Warning: further on in this post there are potential triggers for survivors and victims of childhood sexual abuse, and their parents.
Between the business and casual teaching, I have had a work filled week which has permitted not much of anything else. But it’s been a calm and soul filling week.
The kids at the school I am working a lot at are getting to know me and I am getting to know them. I like the staff I work directly with and am becoming a little emotionally connected. I have some blocks coming up too.
But the exciting news is that tomorrow I leave for the US. In forty eight hours or so I will be reunited with two of my tribe (from our meeting in India last year) and I am so excited. Nervous – I hate being in the way (a value thing) – and excited. I can’t wait to be in their space and share energy with them.
And the following week I head to Las Vegas for a friend’s wedding. And we are getting tattooed at Pussykat Tattoo Studio. And then she gets married and then I go to the Grand Canyon and then I fly home. A whirlwind trip incorporating time in two places I never thought of going to.
This is what my gap year/mid life crisis is about: exploring life’s potential and trusting that where I am drawn to, I am meant to be.
I have found a stillness within me. I’m meditating more and there is a calm in my mind and life. I am finding it infinitely easier to be and to exist for sustained periods of time in the present moment. I talk to my fear, to the odd pop of anxiety, to acknowledge it and then let it go. As a result, I am enjoying the things that I do because I am wholly present in them.
Teaching is my means to an end. It pays the bills. My business, my study and my writing is my soul work. These light me from within and bring me home.
I have always struggled to find inspiration and creative freedom to write whilst working, until now. During the week a block that I have found whilst writing my novel was lifted and I have been able to write in small chunks of time, at lunch, between clients, wherever I can, and it has just oozed out of me.
I am at peace. I have found a type of balance. For now. Interestingly, I’m not taking a laptop with me on my travels – iPad yes, phone yes, laptop no. I hate taking it out of my bag continually at security checkpoints and don’t use it enough to justify it. I will use my phone and transfer it when I get home.
My novel is about a teenage girl who is raped at a party. In the course of processing it, she learns more about herself, her friends, her family, and the world, than she ever wanted to know. It’s been easy to write at times and more difficult at others. I’ve been researching and have decided to include her mother’s perspective because the role of the mother, whilst pivotal, is never really explored.
I think my recent experiences of helplessness – through the issue that resulted in the investigation last year – will enable me to empathise with the role of mother in these circumstances – the paralysis, the fear, the not wanting to open a hornet nest, etc. I will obviously also research in other ways.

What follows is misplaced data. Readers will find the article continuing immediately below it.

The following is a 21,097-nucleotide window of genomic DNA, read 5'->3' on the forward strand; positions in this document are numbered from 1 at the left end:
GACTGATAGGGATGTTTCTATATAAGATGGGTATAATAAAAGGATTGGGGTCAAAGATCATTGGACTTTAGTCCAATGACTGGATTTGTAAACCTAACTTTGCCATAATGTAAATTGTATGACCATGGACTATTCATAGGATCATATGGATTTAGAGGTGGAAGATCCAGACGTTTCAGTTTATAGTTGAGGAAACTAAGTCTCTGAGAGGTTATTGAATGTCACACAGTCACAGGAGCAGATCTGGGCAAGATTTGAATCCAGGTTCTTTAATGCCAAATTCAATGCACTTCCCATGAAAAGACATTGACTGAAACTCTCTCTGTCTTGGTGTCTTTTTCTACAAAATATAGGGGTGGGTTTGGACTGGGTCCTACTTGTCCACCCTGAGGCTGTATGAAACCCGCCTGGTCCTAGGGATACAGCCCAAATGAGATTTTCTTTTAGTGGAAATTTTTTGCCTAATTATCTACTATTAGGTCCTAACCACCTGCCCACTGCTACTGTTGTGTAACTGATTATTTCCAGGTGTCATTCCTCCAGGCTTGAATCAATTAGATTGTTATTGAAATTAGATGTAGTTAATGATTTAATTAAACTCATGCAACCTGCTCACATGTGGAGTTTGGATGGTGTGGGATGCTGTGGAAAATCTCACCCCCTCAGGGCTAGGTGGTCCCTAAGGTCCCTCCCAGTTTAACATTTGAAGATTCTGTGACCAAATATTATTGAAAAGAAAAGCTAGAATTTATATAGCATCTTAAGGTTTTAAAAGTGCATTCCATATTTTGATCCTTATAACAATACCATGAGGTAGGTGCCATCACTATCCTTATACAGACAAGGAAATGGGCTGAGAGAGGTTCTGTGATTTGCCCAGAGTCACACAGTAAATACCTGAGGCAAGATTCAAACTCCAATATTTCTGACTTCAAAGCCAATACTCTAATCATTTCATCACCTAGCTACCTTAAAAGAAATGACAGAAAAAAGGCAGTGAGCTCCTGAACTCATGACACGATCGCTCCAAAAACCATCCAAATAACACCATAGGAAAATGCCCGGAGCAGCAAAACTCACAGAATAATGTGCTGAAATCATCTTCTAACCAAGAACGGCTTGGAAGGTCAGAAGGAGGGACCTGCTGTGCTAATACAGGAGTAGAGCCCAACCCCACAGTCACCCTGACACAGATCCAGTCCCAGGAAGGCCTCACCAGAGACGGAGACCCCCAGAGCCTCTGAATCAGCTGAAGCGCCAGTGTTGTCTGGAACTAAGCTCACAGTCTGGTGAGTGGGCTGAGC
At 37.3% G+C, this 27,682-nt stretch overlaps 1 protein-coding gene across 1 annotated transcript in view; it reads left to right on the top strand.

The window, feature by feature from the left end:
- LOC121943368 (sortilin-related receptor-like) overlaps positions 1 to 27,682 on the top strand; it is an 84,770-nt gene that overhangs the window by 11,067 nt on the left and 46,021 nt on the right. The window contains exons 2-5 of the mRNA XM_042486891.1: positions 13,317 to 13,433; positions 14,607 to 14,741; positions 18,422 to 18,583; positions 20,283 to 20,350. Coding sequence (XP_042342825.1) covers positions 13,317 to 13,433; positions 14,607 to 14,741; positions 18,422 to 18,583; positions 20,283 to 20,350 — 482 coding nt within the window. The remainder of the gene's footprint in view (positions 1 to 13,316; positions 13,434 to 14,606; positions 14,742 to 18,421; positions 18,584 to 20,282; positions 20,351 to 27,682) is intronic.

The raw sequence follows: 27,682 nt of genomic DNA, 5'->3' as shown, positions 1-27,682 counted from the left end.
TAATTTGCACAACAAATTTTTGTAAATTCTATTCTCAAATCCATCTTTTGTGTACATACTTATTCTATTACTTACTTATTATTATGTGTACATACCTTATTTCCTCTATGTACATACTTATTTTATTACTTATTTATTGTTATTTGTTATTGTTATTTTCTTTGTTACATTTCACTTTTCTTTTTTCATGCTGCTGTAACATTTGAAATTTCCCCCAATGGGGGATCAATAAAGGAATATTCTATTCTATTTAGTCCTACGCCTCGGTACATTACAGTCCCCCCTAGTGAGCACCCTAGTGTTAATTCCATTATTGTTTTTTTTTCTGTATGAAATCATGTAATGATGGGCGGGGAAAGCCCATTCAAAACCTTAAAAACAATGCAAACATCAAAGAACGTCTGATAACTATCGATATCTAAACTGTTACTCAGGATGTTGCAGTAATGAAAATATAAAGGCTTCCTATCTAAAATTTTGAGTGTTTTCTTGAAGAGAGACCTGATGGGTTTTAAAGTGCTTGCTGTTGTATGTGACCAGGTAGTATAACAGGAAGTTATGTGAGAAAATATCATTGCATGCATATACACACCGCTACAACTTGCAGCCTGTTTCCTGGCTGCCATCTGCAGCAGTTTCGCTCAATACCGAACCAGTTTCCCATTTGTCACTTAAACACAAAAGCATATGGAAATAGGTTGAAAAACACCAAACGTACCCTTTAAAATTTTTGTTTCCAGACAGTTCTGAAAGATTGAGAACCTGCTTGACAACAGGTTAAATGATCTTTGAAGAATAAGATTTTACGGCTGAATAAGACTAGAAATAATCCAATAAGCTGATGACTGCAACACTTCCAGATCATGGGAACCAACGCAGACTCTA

If you are the mother or father of a child who has been raped or sexually abused, I would love for you to write to me about your experiences if you feel that you can – not the specifics of the situation necessarily, but definitely your emotional/psychological journey. If you can.
Our children live in such an unsafe and disconnected world, I fear for them. Manchester’s events rocked all of us during the week. Targeting young people specifically is a very cruel strategy. But when I reflected further, we always have targeted young people, just not as noisily or blatantly.
The number of kids in care, or who should be, is ridiculous. The number of kids with parents who work so much they aren’t really present, grows. The number of kids subjected to sexual abuse, physical violence, neglect and emotional abuse, grows. CASA state that 20% of women and 10% of men have reported non-penetrative sexual assault occurred before they turned sixteen, and these numbers are significant disproportionate for indigenous adults.
Childhood sexual abuse really has become and has stayed a silent epidemic. The long term impact of sexual abuse incapacitates adults, which impacts society. It is an issue that requires a higher social profile because it needs to stop.
I know, am blessed to know many, and be, a survivor of childhood sexual abuse. I’m not whole. I am close to being whole. It has taken, and continues to take, effort and work to maintain emotional and psychological health. At forty six, the impact is significantly less on my life now than it used to be. I have worked hard and for a long time.
I love that practice, I think Chinese, where the cracks in a bowl are filled with gold – a beautiful metaphor for survivors of trauma. It is our cracks that make us vulnerable to breakage but when filled, make us more resilient and more beautiful than we otherwise would have been.
Yep. A quiet week but apparently not so quiet in my mind.